The final rigours of new year’s resolutions are in sight as I type. Many people took the opportunity over the month of January to experiment with their diet in the guise of ‘healthy’ resolutions, and we’ll see how many of our friends and colleagues persist with their veganism, vegetarianism or ‘meatless Mondays’ further into the year.
But people’s start-of-year interest in food marks a good point to review some of the trends of 2018 in diet, recipes and specific foods and beverages. If you know what your customers are searching for, you’ll be better able to deliver in terms of stock, promotions, helpful content and advice, and online and offline customer navigation.
Average household spending on food and non-alcoholic drinks rose in 2018 to £60.60 a week, according to the latest ONS data, while there is an average annual country-wide spend of £1,596 on online food purchase. The opportunity to increase share of basket is assuredly there.
Veganism really entered the mass consciousness last year – queries on the term rose 32% year on year. In absolute terms, searches for ‘veganism’ far outstripped other diet searches with 10 million queries in all. Saying that, searches for ‘flexitarian’ rose 98% and ‘vegetarian’ 12%. The one to watch is ‘pegan’ – a mix of paleo and vegan – queries were up 38% and interest is expected to rise.
People are also factoring in locally sourced produce to their diet in a big way. Organic food searches featuring ‘near me’ are on the rise. Queries for ‘organic fruit and veg near me’ jumped 186% year on year and meat is also included in the ‘near me ‘ trend – search for ‘organic butchers near me’ rose 151%. If you have fresh, locally sourced produce in your offering, it pays to highlight this across your digital estate.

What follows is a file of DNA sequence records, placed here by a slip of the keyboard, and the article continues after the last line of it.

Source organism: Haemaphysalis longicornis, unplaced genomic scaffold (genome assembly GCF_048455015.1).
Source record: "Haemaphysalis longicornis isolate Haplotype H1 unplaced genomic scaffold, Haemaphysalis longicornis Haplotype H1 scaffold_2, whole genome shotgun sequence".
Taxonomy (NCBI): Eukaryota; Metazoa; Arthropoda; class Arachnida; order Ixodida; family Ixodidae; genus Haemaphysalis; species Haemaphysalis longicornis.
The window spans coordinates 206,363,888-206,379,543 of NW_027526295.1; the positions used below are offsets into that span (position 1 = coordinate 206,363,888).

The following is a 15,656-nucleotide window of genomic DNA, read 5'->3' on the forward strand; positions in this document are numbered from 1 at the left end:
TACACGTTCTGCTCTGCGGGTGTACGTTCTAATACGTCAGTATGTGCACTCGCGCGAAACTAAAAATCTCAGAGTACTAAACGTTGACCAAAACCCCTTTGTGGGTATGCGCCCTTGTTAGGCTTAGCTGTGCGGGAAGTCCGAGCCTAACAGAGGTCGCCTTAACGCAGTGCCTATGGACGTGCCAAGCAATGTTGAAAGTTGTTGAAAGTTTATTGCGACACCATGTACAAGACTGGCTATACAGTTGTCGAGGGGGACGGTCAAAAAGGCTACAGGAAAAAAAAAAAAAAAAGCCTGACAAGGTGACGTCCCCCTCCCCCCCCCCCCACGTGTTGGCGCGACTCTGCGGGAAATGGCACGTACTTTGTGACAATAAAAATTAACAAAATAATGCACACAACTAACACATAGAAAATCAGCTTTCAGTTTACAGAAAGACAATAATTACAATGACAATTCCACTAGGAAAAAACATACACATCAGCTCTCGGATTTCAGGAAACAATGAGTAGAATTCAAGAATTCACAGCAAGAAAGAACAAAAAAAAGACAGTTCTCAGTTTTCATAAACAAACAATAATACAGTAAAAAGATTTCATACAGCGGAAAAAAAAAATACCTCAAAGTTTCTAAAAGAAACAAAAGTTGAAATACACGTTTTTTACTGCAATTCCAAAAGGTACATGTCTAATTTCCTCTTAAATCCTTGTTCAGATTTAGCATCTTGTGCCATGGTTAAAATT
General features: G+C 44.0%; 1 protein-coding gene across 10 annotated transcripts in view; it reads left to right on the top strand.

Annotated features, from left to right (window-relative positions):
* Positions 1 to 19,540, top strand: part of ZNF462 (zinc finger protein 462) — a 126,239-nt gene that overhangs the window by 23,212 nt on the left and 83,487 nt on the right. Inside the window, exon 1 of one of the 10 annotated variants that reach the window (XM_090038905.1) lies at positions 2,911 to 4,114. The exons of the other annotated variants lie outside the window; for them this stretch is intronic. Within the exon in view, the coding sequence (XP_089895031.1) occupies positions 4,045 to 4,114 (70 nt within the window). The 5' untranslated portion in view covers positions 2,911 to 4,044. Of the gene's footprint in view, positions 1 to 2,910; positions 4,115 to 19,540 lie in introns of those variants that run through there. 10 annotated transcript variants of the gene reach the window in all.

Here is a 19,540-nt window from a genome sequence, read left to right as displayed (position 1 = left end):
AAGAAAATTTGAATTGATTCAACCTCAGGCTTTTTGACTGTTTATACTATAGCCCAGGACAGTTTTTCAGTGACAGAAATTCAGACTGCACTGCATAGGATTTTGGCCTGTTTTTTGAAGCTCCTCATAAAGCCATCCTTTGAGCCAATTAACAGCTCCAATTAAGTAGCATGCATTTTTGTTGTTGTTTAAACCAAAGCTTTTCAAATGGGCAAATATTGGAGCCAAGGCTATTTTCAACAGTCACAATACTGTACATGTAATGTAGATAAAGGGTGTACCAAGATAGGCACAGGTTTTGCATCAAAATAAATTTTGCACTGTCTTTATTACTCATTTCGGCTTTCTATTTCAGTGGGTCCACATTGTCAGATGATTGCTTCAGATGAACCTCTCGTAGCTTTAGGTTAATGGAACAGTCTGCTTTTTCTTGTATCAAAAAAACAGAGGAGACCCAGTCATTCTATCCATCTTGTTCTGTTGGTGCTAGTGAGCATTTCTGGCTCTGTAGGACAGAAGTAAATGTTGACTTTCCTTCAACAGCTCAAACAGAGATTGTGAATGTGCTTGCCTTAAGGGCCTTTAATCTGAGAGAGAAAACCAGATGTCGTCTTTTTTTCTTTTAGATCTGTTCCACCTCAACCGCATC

The link between diet, nutrition and holistic wellbeing continues apace and, singling out a just a few among a plethora of specialist searches, queries for ‘balanced diet’ rose 11%, ‘high fat foods’ jumped 34%, ‘high fibre foods’ 47% and ‘probiotic foods’ 31%.
Key food categories to monitor in 2019 include a rising interest in Mediterranean, Thai and Greek cuisine, with queries up 11%, 66% and 55% respectively in 2018. That’s not to knock the great British roast – top growing Sunday roast searches included ‘British Sunday roast recipe’, ‘roast dinner recipes with a twist’ and unsurprisingly ‘vegetarian Sunday lunch ideas’.
Specific recipes provoking curiosity include searches around Michelin-starred TV chef Tom Kerridge – up 454% – while that Christmas party staple, the Pornstar Martini, enjoyed a rise in recipe queries of 431%. Searches specifically for ‘100 calorie snacks’ rose 439%.
Other items of interest to consumers worth monitoring on a regional and store level include ‘vegan chocolate’ and ‘vegan chocolate cake’ (searches up 35% and 32% year on year), ‘organic castor oil’ and ‘organic chicken’ (up 18% and 15%) and ‘healthy food boxes’ (up 76%). Now Dry January is over, note queries for ‘’Parma Violet gin’ up 1,651% and ‘pink gin’ up 153% last year.
To sum up, interest in health foods and ethically sourced products will continue to grow in 2019, but consumers are demonstrating flexibility in adapting the prevalent diets and trends to their own preferences. It’s certainly all food for thought.
Harry Walker is Industry head of grocery retail at Google